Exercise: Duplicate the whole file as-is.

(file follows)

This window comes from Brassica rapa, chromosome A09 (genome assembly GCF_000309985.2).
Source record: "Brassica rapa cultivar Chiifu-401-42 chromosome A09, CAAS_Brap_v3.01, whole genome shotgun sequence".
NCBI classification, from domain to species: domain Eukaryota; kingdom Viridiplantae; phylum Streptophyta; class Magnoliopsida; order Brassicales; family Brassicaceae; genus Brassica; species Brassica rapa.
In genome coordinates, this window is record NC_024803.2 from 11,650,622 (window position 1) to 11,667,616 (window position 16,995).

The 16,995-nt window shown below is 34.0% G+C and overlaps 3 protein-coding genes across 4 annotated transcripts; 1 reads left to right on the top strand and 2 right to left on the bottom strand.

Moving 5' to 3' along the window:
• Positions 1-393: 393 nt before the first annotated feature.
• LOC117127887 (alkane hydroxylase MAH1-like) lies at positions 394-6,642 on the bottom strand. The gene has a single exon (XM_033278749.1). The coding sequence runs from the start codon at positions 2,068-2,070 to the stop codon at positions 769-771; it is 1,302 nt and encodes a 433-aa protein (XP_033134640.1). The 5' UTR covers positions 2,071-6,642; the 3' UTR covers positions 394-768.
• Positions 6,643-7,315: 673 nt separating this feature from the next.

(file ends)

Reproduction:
This window comes from Brassica rapa, chromosome A09 (genome assembly GCF_000309985.2).
Source record: "Brassica rapa cultivar Chiifu-401-42 chromosome A09, CAAS_Brap_v3.01, whole genome shotgun sequence".
NCBI classification, from domain to species: domain Eukaryota; kingdom Viridiplantae; phylum Streptophyta; class Magnoliopsida; order Brassicales; family Brassicaceae; genus Brassica; species Brassica rapa.
In genome coordinates, this window is record NC_024803.2 from 11,650,622 (window position 1) to 11,667,616 (window position 16,995).

The 16,995-nt window shown below is 34.0% G+C and overlaps 3 protein-coding genes across 4 annotated transcripts; 1 reads left to right on the top strand and 2 right to left on the bottom strand.

Moving 5' to 3' along the window:
• Positions 1-393: 393 nt before the first annotated feature.
• LOC117127887 (alkane hydroxylase MAH1-like) lies at positions 394-6,642 on the bottom strand. The gene has a single exon (XM_033278749.1). The coding sequence runs from the start codon at positions 2,068-2,070 to the stop codon at positions 769-771; it is 1,302 nt and encodes a 433-aa protein (XP_033134640.1). The 5' UTR covers positions 2,071-6,642; the 3' UTR covers positions 394-768.
• Positions 6,643-7,315: 673 nt separating this feature from the next.